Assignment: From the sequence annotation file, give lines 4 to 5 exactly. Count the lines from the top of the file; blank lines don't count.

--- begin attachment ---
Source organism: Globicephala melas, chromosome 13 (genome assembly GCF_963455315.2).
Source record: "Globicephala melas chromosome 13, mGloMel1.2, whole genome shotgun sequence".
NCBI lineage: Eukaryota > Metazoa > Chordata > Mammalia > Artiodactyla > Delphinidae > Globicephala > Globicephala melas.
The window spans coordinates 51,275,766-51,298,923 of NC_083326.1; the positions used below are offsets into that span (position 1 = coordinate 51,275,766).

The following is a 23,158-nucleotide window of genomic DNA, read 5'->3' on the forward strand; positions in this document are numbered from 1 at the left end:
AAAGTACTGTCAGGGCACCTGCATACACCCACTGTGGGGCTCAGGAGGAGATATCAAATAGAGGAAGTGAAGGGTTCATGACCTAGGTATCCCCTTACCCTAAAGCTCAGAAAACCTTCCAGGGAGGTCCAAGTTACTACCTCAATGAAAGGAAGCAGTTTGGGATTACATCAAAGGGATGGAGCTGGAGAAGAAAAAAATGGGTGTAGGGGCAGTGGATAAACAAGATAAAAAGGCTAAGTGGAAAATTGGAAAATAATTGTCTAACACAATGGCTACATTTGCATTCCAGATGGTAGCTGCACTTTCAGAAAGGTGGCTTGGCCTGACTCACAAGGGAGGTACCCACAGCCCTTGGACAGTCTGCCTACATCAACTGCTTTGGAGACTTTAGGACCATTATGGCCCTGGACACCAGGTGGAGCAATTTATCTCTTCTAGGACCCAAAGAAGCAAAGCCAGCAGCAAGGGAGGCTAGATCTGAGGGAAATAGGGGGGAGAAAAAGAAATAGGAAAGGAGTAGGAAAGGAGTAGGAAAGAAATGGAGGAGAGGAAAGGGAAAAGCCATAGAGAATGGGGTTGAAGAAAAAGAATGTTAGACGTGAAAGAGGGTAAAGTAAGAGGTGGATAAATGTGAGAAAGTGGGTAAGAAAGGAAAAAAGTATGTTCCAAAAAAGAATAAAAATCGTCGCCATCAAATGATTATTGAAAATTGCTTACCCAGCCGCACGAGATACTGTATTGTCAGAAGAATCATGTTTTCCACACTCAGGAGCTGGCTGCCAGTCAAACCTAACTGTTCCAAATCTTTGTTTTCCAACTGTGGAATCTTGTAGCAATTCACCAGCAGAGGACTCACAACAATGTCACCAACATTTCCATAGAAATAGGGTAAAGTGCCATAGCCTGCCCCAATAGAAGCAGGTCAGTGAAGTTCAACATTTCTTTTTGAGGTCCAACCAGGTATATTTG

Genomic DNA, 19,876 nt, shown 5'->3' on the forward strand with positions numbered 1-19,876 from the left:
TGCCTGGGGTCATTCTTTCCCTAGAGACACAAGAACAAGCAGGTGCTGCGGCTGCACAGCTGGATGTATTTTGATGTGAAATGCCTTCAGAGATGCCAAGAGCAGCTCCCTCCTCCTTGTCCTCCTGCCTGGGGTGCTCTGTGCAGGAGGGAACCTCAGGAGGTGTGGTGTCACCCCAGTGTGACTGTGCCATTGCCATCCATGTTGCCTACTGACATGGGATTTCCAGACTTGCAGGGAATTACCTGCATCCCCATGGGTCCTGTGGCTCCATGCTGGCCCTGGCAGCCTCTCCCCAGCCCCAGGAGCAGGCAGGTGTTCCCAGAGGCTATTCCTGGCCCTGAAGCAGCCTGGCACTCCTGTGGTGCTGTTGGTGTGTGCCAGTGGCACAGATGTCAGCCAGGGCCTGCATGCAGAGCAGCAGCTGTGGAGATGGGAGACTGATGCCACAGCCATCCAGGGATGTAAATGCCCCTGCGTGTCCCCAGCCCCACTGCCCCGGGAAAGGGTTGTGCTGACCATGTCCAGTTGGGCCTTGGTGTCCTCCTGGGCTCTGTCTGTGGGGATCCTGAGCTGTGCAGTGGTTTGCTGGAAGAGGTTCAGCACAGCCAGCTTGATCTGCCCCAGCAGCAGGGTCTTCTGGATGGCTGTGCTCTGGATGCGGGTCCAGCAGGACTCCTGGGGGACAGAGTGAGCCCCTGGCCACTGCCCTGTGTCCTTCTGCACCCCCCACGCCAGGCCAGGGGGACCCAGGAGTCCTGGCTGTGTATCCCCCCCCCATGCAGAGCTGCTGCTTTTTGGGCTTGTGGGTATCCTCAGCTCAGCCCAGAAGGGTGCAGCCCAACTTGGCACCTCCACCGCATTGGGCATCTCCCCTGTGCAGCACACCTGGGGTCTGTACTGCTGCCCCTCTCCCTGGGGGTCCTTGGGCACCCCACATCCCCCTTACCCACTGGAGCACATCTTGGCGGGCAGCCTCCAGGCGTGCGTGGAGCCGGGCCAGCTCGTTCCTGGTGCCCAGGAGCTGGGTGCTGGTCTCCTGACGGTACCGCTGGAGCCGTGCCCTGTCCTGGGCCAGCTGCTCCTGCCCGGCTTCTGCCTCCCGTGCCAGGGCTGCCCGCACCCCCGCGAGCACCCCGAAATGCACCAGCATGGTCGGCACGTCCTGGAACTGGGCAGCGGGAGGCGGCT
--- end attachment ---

The window spans coordinates 51,275,766-51,298,923 of NC_083326.1; the positions used below are offsets into that span (position 1 = coordinate 51,275,766).

The following is a 23,158-nucleotide window of genomic DNA, read 5'->3' on the forward strand; positions in this document are numbered from 1 at the left end: